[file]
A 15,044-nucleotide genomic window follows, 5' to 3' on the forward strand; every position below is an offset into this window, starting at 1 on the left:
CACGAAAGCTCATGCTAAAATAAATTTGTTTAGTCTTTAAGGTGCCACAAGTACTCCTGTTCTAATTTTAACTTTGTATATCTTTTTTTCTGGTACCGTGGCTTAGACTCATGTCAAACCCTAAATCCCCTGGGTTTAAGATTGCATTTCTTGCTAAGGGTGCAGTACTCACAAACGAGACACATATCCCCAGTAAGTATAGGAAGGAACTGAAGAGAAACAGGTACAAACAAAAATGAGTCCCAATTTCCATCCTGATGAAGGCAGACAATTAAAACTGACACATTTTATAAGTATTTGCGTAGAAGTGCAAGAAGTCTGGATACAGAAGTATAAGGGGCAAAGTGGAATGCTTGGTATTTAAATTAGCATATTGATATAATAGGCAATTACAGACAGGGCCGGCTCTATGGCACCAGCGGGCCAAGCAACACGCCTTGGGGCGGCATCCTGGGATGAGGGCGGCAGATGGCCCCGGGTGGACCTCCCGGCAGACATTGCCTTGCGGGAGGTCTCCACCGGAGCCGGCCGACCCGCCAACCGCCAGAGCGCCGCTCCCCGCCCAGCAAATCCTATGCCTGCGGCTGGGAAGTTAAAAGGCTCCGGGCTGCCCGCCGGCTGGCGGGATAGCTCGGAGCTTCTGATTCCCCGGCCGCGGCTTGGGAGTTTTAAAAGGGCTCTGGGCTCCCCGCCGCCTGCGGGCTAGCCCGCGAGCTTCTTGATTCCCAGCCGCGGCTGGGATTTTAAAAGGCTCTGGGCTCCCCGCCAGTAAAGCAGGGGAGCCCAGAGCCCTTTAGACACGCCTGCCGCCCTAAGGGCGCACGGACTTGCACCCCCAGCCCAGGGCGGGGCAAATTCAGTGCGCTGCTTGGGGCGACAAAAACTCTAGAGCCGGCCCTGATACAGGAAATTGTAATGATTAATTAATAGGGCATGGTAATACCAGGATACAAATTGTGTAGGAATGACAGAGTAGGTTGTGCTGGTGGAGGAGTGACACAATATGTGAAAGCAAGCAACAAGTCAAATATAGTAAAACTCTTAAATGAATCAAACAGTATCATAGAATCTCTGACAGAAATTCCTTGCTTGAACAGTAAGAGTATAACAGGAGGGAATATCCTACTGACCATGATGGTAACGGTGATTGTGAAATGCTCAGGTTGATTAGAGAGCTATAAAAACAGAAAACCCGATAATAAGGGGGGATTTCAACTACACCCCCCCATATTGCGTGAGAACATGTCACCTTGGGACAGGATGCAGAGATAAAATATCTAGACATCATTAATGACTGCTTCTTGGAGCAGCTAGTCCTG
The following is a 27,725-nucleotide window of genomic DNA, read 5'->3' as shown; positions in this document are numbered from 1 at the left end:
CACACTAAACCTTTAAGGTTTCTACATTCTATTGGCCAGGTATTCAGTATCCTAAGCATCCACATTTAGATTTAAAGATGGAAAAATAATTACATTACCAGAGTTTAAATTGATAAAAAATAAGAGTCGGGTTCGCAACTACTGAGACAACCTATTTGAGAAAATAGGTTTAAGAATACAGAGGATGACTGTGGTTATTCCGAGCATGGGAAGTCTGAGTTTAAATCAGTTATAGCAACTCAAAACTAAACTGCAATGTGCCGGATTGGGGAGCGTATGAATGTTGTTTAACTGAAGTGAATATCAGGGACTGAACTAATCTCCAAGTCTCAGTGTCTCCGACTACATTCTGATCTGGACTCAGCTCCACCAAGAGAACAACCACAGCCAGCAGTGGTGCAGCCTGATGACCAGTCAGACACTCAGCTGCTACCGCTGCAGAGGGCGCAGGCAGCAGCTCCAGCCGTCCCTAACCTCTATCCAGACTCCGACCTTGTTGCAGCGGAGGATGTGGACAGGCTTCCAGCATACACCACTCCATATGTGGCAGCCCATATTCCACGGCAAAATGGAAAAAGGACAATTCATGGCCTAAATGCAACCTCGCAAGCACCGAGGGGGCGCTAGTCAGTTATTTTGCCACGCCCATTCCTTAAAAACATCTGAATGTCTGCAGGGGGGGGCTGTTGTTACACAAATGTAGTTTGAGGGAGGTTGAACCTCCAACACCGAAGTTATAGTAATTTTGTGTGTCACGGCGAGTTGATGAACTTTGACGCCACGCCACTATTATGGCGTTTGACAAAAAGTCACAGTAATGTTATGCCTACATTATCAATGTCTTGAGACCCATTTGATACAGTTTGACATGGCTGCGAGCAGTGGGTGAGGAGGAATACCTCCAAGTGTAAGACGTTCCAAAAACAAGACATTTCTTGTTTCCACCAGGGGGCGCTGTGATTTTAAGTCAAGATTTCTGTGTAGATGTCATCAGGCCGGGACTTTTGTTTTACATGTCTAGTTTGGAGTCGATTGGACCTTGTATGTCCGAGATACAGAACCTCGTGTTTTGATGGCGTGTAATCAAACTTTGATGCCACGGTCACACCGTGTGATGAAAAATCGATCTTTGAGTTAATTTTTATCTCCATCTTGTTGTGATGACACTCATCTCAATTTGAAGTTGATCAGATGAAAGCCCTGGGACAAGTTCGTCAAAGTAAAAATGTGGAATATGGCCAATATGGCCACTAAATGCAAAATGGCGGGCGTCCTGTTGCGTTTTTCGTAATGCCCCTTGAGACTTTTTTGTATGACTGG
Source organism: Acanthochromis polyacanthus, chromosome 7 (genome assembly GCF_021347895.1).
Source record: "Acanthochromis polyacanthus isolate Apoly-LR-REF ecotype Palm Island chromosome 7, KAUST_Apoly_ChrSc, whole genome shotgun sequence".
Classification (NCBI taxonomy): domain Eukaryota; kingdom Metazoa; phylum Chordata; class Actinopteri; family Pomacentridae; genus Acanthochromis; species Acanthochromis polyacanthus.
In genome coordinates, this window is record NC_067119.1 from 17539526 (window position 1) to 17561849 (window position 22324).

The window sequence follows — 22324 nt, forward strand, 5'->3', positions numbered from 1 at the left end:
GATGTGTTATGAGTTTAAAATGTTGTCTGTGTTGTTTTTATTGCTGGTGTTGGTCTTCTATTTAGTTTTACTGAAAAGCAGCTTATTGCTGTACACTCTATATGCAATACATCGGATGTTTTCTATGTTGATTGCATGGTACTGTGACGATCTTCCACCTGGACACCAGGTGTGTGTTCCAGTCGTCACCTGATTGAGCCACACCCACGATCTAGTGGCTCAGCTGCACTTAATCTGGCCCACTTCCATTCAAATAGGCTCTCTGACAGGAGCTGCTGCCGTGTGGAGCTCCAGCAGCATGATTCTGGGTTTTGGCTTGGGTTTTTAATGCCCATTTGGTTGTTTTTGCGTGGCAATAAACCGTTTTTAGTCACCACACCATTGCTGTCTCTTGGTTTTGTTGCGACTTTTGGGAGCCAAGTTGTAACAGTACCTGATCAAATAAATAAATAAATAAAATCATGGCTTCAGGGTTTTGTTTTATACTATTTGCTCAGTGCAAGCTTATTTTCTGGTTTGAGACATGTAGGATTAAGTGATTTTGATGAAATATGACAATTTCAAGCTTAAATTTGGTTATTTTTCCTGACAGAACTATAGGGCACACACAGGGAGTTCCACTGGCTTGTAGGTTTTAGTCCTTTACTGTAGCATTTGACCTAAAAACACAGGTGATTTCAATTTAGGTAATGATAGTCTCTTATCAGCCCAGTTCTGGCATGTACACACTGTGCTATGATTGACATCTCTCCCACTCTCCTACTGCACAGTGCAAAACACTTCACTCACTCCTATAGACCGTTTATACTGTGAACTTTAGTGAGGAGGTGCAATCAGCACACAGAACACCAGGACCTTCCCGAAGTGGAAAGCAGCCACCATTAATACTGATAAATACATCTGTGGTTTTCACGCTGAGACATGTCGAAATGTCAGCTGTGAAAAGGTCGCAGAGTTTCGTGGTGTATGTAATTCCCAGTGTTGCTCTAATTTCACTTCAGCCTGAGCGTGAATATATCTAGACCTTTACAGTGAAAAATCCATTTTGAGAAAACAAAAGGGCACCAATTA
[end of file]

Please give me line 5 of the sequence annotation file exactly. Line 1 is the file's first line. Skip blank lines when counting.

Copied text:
Source organism: Acanthochromis polyacanthus, chromosome 7 (genome assembly GCF_021347895.1).